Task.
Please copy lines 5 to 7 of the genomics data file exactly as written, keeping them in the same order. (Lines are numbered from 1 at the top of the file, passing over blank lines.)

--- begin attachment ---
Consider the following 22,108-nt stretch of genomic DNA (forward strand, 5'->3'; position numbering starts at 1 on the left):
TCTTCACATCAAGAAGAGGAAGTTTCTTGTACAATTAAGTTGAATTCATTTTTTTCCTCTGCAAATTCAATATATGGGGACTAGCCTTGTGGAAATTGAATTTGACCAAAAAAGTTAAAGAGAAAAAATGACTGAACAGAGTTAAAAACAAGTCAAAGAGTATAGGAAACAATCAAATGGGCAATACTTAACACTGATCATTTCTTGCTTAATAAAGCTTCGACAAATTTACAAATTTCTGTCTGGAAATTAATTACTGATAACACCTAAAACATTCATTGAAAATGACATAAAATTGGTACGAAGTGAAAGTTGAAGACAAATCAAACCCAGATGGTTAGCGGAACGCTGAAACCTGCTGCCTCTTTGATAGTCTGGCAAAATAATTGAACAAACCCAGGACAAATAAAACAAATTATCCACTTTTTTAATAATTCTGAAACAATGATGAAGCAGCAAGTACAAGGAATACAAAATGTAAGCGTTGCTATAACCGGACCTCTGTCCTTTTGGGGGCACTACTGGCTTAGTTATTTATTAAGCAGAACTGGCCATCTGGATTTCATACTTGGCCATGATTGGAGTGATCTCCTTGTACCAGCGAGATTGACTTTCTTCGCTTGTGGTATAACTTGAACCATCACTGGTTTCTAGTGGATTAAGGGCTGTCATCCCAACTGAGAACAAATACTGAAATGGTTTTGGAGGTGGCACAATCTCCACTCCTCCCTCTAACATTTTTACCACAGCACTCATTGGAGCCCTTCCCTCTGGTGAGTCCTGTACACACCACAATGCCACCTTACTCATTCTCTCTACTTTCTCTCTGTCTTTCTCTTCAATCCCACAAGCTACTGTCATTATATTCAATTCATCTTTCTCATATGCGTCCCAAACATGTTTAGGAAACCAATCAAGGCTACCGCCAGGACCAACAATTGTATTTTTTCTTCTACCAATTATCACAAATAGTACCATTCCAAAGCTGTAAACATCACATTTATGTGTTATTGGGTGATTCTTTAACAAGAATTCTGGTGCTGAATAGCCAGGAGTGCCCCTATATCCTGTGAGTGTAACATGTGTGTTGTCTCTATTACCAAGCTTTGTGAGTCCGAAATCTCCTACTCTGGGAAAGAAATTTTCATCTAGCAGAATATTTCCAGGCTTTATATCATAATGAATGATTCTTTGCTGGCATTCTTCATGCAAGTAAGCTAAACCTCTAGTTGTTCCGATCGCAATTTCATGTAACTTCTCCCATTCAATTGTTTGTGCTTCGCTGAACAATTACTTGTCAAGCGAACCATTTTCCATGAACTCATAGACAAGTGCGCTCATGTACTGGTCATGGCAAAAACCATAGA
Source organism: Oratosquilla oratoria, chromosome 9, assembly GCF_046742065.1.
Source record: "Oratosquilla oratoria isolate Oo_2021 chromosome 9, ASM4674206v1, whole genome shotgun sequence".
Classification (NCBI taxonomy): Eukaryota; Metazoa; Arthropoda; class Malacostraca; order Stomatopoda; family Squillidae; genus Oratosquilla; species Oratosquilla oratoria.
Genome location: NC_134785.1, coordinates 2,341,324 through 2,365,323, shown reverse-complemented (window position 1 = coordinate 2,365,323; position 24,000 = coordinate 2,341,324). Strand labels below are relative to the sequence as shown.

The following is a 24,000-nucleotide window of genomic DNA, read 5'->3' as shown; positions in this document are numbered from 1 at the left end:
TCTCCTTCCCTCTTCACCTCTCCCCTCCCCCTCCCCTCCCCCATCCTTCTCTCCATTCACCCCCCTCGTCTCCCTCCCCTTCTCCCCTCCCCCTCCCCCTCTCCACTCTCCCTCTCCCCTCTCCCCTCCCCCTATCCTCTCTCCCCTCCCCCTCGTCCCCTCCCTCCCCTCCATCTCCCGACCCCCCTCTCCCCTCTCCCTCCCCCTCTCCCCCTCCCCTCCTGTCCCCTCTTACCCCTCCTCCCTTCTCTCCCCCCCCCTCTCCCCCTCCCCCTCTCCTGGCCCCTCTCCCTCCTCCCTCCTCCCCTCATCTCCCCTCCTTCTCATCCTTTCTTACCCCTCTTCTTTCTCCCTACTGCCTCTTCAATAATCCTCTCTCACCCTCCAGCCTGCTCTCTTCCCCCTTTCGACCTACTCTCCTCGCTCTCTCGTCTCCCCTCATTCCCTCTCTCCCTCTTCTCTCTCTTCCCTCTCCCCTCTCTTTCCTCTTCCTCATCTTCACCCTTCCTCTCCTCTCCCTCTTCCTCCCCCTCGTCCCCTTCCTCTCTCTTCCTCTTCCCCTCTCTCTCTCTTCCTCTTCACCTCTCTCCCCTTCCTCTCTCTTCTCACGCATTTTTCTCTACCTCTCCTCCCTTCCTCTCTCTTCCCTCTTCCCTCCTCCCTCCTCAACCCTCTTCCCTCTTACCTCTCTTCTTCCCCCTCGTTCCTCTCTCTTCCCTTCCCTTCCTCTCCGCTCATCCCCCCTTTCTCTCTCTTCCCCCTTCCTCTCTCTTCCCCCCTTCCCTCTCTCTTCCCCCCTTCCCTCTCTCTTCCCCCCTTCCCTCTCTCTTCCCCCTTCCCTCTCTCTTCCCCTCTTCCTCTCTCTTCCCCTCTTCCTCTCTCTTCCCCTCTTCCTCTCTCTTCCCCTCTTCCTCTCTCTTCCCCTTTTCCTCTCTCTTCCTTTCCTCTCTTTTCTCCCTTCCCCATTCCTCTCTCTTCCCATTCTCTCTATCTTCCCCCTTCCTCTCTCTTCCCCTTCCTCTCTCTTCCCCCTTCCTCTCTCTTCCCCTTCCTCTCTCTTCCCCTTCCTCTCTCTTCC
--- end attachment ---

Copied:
Classification (NCBI taxonomy): Eukaryota; Metazoa; Arthropoda; class Malacostraca; order Stomatopoda; family Squillidae; genus Oratosquilla; species Oratosquilla oratoria.
Genome location: NC_134785.1, coordinates 2,341,324 through 2,365,323, shown reverse-complemented (window position 1 = coordinate 2,365,323; position 24,000 = coordinate 2,341,324). Strand labels below are relative to the sequence as shown.

The following is a 24,000-nucleotide window of genomic DNA, read 5'->3' as shown; positions in this document are numbered from 1 at the left end: